Once you have made your decision, have a look at some examples. All of our experts advise that a pre-purchase inspection is one of the single most important actions to undertake, and while AT Aviation can provide inspections at any of their engineering centres, finding an independent engineer to accompany you is a must. Andy goes on to say that as well as a physical inspection, AT will complete a records search to check the aircraft’s AD/SB status, and also a title search to ensure there is no outstanding loan or finance on the aircraft. You can check the online National Aircraft Register, the G-INFO database, to ensure that the aircraft is what it claims to be, and you could even contact the owner to check that it’s legitimately for sale.
Obtain insurance quotations. There are many aircraft insurers out there, some of which advertise in Pilot, and others can offer you specialist insurance as a pilot, Stein Financial Insurance being an example.
Following the pre-purchase inspection, a test flight is also crucial. Andy Twemlow advises to “always try before you buy. You must be able to fit in the plane and be comfortable on longer trips.” Being able to demonstrate the capability of an aircraft from a pilot’s perspective is of paramount importance.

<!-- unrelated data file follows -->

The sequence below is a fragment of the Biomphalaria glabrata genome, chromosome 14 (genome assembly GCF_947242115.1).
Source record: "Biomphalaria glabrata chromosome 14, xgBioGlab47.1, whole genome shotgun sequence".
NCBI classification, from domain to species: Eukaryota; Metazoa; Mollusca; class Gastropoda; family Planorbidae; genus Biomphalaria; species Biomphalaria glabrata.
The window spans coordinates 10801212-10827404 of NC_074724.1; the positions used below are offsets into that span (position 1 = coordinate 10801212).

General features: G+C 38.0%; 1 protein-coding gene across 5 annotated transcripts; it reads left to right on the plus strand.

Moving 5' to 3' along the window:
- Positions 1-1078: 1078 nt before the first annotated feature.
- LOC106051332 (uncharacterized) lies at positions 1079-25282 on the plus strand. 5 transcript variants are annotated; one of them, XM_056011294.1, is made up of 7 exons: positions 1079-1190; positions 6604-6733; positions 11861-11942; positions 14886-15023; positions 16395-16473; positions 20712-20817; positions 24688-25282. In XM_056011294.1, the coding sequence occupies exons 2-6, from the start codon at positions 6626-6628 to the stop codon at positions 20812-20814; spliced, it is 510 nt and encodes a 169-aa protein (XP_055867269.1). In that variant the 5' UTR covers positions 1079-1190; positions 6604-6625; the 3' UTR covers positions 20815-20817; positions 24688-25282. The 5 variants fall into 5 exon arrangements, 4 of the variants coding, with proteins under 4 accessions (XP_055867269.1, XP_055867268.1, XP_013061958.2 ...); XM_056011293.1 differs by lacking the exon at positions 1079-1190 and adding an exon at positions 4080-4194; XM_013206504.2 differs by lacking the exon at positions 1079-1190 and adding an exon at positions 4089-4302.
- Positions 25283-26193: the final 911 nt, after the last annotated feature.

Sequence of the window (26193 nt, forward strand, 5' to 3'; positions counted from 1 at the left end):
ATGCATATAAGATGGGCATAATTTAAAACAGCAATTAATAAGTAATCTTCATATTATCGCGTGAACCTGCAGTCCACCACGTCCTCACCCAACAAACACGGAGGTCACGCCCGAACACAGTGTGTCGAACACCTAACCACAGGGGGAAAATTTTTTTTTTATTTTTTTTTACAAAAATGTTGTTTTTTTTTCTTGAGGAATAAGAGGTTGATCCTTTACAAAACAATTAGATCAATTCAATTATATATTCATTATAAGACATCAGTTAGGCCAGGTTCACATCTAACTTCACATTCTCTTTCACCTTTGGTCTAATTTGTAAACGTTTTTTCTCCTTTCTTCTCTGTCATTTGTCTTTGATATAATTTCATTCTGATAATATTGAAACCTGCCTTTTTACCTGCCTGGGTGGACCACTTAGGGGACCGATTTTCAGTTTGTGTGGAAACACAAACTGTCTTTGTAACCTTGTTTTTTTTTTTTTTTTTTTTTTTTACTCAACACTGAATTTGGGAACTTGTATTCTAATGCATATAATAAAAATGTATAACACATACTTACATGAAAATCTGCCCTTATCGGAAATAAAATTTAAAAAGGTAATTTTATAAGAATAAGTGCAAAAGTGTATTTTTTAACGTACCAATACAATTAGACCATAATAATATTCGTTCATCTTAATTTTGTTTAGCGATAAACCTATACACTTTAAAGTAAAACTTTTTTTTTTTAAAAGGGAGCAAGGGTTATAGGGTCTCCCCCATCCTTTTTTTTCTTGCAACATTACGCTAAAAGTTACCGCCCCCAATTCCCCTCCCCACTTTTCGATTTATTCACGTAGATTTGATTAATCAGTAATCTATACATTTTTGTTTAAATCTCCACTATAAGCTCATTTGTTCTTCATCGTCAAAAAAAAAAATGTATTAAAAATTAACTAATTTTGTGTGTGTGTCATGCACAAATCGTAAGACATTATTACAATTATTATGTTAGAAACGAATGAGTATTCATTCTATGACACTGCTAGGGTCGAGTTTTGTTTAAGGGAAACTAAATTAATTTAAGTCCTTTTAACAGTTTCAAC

Beware bargain-price old aeroplanes, or at least go in with your eyes open. They may be cheap for a reason – generally huge maintenance bills. This applies particularly to complex singles and twins, where the bills can be enormous, especially when everything is old and worn. You need to be sure any complex type has been maintained correctly (and note that constant speed props have a six-year overhaul life). Remember also that there aren’t that many engine overhaul businesses that will take on a vintage engine; those that do can have an eighteen-month waiting list.
Finally, Brian Kane advises that the prospective buyer must always be careful. All too often aircraft will be offered for sale that appear to be exceptionally good value and the naïve buyer parts with a deposit which is never seen again, and neither is the aircraft. Always use a reputable broker, and ask around for feedback. For more useful external guidance, the following websites are recommended: